The Theme Of Love In Virginia Woolf's Mrs Dalloway

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Love, both free and possessive, is a central theme in Virginia Woolf’s Mrs Dalloway. The presentation of diverse and complex relationships demonstrates that love appears in various forms and causes very different effects on people. It is important to note that love, during this time, was somewhat governed by a society which did not condone sexual freedom (especially with regards to women), relationships between classes and homosexuality as well as encouraged marriage and companionship of financial and social convenience above romantic passion. The concept of ‘free love’ is explored throughout the novel, this concept can arguably be interpreted as ‘freedom in love’; keeping one’s individuality and independence whilst sharing one’s life in matrimony with another, and in turn, letting them keep theirs. Furthermore, there is a negative facet to love which is explored through relationships in Mrs Dalloway- possessiveness; a desire for one to consume another’s identity or control that person driven by strong emotions- including jealousy.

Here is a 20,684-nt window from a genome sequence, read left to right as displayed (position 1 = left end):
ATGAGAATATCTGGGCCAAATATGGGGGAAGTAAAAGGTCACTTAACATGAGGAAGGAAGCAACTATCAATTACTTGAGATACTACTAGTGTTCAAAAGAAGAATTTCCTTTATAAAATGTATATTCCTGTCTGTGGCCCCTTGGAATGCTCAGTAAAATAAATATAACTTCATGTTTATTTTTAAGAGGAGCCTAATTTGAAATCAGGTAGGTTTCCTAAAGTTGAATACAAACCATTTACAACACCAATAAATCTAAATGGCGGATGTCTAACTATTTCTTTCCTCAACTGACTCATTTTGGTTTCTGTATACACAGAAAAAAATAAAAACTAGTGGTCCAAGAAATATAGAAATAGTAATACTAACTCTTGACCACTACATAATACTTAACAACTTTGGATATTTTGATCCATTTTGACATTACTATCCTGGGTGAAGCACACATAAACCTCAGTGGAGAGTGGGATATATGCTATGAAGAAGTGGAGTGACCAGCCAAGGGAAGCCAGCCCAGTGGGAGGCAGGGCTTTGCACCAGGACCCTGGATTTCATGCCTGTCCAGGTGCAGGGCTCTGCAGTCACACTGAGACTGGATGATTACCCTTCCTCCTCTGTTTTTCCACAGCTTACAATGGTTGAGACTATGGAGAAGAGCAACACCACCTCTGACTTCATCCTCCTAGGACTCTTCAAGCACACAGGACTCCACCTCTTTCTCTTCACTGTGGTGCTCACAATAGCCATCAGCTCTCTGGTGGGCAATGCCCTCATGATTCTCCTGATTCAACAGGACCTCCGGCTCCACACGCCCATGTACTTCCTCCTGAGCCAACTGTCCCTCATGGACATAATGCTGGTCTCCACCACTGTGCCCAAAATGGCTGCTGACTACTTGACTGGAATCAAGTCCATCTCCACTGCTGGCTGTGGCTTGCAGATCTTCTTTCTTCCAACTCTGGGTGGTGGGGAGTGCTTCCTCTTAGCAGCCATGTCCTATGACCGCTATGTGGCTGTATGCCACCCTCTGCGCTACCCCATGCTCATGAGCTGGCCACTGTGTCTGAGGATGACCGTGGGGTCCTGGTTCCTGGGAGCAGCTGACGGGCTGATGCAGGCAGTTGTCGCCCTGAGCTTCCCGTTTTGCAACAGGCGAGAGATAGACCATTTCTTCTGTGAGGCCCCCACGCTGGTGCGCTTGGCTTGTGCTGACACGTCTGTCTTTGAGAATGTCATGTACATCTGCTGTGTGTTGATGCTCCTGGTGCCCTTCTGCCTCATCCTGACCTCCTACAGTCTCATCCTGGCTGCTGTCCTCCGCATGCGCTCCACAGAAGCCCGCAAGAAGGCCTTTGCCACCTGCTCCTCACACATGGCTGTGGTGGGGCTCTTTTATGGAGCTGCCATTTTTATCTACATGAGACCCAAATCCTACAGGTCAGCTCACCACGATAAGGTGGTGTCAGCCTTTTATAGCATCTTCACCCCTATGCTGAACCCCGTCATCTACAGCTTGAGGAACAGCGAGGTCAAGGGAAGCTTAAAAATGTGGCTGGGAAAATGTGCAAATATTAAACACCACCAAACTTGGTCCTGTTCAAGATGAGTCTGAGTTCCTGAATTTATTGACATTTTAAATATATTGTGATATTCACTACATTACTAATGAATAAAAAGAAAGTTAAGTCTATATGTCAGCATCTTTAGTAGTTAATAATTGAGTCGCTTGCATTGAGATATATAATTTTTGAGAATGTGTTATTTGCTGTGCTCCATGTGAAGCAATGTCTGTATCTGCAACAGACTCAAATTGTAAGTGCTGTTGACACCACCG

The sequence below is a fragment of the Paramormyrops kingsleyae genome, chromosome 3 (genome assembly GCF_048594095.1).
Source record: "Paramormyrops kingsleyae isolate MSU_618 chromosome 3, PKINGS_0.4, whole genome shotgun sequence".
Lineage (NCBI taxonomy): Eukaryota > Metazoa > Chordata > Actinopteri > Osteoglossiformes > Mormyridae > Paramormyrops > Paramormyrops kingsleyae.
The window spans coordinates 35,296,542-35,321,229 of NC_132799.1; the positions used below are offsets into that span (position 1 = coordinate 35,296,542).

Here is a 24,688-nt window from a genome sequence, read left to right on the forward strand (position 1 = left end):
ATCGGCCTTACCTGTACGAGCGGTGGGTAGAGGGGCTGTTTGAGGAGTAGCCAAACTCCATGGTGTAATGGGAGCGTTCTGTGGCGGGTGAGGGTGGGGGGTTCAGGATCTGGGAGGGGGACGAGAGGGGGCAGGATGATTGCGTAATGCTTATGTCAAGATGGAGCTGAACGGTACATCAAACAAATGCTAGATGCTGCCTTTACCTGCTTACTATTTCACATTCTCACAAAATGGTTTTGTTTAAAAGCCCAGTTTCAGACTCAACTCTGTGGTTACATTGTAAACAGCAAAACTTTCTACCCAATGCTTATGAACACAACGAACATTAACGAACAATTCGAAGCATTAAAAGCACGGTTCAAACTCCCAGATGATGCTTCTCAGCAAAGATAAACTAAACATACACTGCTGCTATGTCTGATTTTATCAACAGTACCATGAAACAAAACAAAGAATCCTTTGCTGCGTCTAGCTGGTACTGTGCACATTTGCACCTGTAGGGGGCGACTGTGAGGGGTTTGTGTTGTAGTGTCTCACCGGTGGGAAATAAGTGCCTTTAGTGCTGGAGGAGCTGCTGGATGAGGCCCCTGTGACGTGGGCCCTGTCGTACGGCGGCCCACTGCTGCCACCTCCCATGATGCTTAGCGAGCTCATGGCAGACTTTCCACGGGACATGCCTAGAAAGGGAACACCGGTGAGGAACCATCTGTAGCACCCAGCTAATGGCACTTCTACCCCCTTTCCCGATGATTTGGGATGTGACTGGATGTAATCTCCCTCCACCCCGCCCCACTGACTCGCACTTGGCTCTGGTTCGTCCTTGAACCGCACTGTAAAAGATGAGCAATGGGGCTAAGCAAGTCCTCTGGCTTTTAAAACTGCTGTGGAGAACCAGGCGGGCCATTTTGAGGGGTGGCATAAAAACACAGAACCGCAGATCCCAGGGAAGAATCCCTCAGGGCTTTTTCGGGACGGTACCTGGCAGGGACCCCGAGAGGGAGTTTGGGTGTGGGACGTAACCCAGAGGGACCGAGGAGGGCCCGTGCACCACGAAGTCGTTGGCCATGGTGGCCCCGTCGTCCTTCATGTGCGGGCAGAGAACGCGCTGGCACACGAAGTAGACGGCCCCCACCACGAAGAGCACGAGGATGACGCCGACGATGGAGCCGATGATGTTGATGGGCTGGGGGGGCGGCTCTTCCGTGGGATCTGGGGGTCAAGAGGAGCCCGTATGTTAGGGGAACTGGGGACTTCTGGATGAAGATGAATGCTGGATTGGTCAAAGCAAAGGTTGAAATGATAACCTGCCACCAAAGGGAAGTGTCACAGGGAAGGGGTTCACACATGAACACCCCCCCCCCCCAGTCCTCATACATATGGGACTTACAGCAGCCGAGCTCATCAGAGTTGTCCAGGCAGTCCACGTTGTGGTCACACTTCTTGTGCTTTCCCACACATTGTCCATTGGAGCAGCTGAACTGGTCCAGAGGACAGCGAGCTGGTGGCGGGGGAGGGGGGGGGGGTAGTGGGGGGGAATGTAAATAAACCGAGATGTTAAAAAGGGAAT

First and foremost, the notion of both free and possessive love permeates the relationship between young Clarissa Parry and Sally Seton to certain degrees. It can be argued that Sally was Clarissa’s first love; the first night they met, “all that evening she could not take her eyes off Sally,” who had “an extraordinary beauty of the kind she most admired, dark, large-eyed, with that quality which, since she hadn’t got it herself, she had always
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